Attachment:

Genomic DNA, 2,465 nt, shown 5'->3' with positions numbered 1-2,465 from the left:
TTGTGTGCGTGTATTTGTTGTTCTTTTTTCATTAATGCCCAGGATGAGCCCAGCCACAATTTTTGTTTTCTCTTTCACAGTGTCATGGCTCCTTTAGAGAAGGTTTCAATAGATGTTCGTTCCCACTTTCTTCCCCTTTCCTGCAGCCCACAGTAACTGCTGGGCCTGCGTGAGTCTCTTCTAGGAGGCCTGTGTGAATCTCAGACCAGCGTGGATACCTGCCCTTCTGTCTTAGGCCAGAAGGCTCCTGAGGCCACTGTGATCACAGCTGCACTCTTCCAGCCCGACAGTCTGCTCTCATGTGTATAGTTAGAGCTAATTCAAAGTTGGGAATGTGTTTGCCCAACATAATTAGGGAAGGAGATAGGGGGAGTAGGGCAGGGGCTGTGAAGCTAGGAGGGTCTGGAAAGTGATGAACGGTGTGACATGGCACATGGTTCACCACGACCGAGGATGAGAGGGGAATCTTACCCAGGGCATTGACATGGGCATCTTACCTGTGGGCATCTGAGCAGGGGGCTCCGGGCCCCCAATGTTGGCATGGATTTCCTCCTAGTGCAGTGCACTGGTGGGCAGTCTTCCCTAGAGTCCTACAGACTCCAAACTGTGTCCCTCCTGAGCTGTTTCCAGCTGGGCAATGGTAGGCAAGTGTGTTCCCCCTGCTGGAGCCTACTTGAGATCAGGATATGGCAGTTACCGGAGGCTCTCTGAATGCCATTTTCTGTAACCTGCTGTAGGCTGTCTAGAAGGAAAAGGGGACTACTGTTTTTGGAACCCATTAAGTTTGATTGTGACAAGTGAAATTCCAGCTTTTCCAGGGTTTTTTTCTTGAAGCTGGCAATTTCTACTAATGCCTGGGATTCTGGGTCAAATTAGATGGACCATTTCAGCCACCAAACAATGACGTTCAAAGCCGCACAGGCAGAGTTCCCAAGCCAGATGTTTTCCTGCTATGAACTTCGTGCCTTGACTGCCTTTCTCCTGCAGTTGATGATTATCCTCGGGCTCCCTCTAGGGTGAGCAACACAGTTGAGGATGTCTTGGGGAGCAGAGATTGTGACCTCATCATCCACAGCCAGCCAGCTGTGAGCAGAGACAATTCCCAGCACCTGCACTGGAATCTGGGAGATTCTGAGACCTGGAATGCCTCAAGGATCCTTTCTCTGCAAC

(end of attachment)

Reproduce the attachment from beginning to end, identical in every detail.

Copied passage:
Genomic DNA, 2,465 nt, shown 5'->3' with positions numbered 1-2,465 from the left:
TTGTGTGCGTGTATTTGTTGTTCTTTTTTCATTAATGCCCAGGATGAGCCCAGCCACAATTTTTGTTTTCTCTTTCACAGTGTCATGGCTCCTTTAGAGAAGGTTTCAATAGATGTTCGTTCCCACTTTCTTCCCCTTTCCTGCAGCCCACAGTAACTGCTGGGCCTGCGTGAGTCTCTTCTAGGAGGCCTGTGTGAATCTCAGACCAGCGTGGATACCTGCCCTTCTGTCTTAGGCCAGAAGGCTCCTGAGGCCACTGTGATCACAGCTGCACTCTTCCAGCCCGACAGTCTGCTCTCATGTGTATAGTTAGAGCTAATTCAAAGTTGGGAATGTGTTTGCCCAACATAATTAGGGAAGGAGATAGGGGGAGTAGGGCAGGGGCTGTGAAGCTAGGAGGGTCTGGAAAGTGATGAACGGTGTGACATGGCACATGGTTCACCACGACCGAGGATGAGAGGGGAATCTTACCCAGGGCATTGACATGGGCATCTTACCTGTGGGCATCTGAGCAGGGGGCTCCGGGCCCCCAATGTTGGCATGGATTTCCTCCTAGTGCAGTGCACTGGTGGGCAGTCTTCCCTAGAGTCCTACAGACTCCAAACTGTGTCCCTCCTGAGCTGTTTCCAGCTGGGCAATGGTAGGCAAGTGTGTTCCCCCTGCTGGAGCCTACTTGAGATCAGGATATGGCAGTTACCGGAGGCTCTCTGAATGCCATTTTCTGTAACCTGCTGTAGGCTGTCTAGAAGGAAAAGGGGACTACTGTTTTTGGAACCCATTAAGTTTGATTGTGACAAGTGAAATTCCAGCTTTTCCAGGGTTTTTTTCTTGAAGCTGGCAATTTCTACTAATGCCTGGGATTCTGGGTCAAATTAGATGGACCATTTCAGCCACCAAACAATGACGTTCAAAGCCGCACAGGCAGAGTTCCCAAGCCAGATGTTTTCCTGCTATGAACTTCGTGCCTTGACTGCCTTTCTCCTGCAGTTGATGATTATCCTCGGGCTCCCTCTAGGGTGAGCAACACAGTTGAGGATGTCTTGGGGAGCAGAGATTGTGACCTCATCATCCACAGCCAGCCAGCTGTGAGCAGAGACAATTCCCAGCACCTGCACTGGAATCTGGGAGATTCTGAGACCTGGAATGCCTCAAGGATCCTTTCTCTGCAAC